For many of us, e-mail has become an essential part of life. When you send an e−mail, it is a mail server that
is responsible for dispatching that mail to its intended destination; and at the other end, another mail server
receives that message and passes it on to the appropriate mailbox.
A mail server can be configured to handle small home network e-mails, or large complex networks with hundreds of users.
Many home users tend to use the mail server provided by their ISP.
Many medium-to-large organizations host their own mail servers.
It is unlikely that you will need to set up your own mail server, but in some situations there are good reasons for doing so.
Your mail server will be on the same network as your client machine, and so connection between your
client machine and mail server will be much faster.
If you have a dial-up connection (rather than a dedicated Internet connection), then having your own mail server allow you to work on your email without ever having to connect manually to the Internet. You can configure our email server to send and receive mail in batches, by connecting to Internet at specified times.
You can customize a mail server's security and monitoring rules, so that it alerts you if it receives a
message that contains certain blocked words or if it detects unusual activity.
Hosting your own mail server
Hosting your own mail server comes with its burdens, too. There is the increased cost of support and maintenance, and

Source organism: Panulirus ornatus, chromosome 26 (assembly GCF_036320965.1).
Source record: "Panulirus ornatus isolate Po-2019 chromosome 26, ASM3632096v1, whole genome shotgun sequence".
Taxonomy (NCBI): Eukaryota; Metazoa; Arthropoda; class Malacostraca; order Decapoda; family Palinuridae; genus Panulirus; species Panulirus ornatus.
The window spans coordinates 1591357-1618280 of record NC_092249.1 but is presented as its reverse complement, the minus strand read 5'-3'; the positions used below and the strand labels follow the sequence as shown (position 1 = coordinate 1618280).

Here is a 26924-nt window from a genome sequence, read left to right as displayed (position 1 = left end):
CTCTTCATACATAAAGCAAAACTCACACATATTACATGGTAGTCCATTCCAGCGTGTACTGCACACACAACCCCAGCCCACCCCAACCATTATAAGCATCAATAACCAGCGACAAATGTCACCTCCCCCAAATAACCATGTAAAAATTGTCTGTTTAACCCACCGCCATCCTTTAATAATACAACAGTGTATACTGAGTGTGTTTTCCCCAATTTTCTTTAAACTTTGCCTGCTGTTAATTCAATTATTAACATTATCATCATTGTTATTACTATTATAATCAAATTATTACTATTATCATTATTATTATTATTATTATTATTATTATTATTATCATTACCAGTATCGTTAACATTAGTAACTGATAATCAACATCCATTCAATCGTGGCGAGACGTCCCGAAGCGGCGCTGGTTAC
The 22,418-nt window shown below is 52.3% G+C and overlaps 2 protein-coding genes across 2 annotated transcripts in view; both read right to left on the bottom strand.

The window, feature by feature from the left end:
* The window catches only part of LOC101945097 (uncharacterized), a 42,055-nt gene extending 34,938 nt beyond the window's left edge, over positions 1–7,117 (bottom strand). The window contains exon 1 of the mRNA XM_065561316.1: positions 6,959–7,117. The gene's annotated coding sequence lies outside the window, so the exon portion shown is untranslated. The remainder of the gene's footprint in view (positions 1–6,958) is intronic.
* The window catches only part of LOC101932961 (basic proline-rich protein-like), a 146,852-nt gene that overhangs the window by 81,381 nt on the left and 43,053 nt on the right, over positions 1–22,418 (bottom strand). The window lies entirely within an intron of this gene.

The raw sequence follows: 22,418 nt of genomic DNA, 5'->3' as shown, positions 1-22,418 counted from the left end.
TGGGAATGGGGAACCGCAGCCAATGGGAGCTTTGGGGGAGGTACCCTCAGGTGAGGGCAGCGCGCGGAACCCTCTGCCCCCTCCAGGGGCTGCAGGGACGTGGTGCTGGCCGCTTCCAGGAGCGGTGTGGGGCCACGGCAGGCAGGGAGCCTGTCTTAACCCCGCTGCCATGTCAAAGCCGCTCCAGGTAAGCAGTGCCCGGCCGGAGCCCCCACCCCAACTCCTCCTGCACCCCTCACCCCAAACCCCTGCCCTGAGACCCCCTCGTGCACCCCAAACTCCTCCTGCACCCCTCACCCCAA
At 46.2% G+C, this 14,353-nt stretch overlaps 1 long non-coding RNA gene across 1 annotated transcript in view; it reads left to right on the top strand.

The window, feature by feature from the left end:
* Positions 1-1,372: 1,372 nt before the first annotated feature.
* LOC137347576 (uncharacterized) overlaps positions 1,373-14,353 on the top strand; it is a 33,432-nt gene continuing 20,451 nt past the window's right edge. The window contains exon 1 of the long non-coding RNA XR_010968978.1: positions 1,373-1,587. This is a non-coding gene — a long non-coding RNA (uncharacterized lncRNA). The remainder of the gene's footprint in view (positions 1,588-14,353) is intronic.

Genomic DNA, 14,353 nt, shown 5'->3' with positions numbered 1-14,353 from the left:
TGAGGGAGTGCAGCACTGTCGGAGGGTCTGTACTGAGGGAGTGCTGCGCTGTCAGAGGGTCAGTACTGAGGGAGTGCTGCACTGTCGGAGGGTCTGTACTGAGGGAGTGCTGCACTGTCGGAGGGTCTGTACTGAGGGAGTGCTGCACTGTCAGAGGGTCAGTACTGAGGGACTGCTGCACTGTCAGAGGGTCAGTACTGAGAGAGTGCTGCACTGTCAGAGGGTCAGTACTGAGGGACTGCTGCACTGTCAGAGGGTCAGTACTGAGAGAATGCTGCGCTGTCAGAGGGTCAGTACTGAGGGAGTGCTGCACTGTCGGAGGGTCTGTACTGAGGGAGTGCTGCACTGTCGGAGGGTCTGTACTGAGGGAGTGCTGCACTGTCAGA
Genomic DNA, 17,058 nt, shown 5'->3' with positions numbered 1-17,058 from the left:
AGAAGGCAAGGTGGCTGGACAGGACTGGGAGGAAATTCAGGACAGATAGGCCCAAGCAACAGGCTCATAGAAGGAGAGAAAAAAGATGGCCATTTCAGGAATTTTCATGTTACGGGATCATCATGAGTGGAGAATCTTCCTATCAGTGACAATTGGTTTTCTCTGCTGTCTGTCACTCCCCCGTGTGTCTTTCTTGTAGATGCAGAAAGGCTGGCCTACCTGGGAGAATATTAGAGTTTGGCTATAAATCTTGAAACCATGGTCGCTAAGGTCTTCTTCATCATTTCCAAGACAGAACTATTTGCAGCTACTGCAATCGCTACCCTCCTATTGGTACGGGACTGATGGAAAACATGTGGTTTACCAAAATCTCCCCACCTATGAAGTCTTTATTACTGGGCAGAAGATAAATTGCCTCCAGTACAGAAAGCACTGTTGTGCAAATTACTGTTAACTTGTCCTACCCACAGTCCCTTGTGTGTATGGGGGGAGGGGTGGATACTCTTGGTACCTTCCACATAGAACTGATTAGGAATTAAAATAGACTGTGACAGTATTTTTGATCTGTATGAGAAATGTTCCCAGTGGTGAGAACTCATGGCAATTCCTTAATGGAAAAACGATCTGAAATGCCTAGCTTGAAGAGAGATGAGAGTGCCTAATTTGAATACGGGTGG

the additional chance of being compromised (you're protected from this if you use an ISP's mail server).
It is also more important to ensure that you keep your antivirus software up to date, and that it scans each e-mail.
There is a risk that your mail server will become an open relay SMTP server (this is
where another user uses your mail server as a gateway for sending mail).
If you do decide to host your own mail server, then you will not be surprised to learn that the Red Hat Linux 9 operating
system comes with a default mail server. It's called Sendmail.
Three Transfer mail Agents
The three agents that transfer mail from sender to recipient
Mail Transfer Agents (MTAs) move email between domains on the Internet Mail routing through an MTA is not intended for the MTA's domain.
The MTA is only moving the email one step closer to the final recipient
The (SMTP) Simple Mail Transfer Protocol is the protocol responsible for moving email between MDAs and MTAs.
Mail Delivery Agents (MDAs) receive all email bound for the domain they are in. Once receive, MDAs hold the mail until retrieved by user MUAs.
User MUAs retrieve mail from MDAs using protocols such as POP3 and IMAP. These protocols are more powerful than SMTP, because they allow the users to manipulate their mail rather than simply transfer it.
Mail User Agents (MUAs) allow users to read, send, print, save, and compose email.
Linux supports several MUAs, from graphical to text based.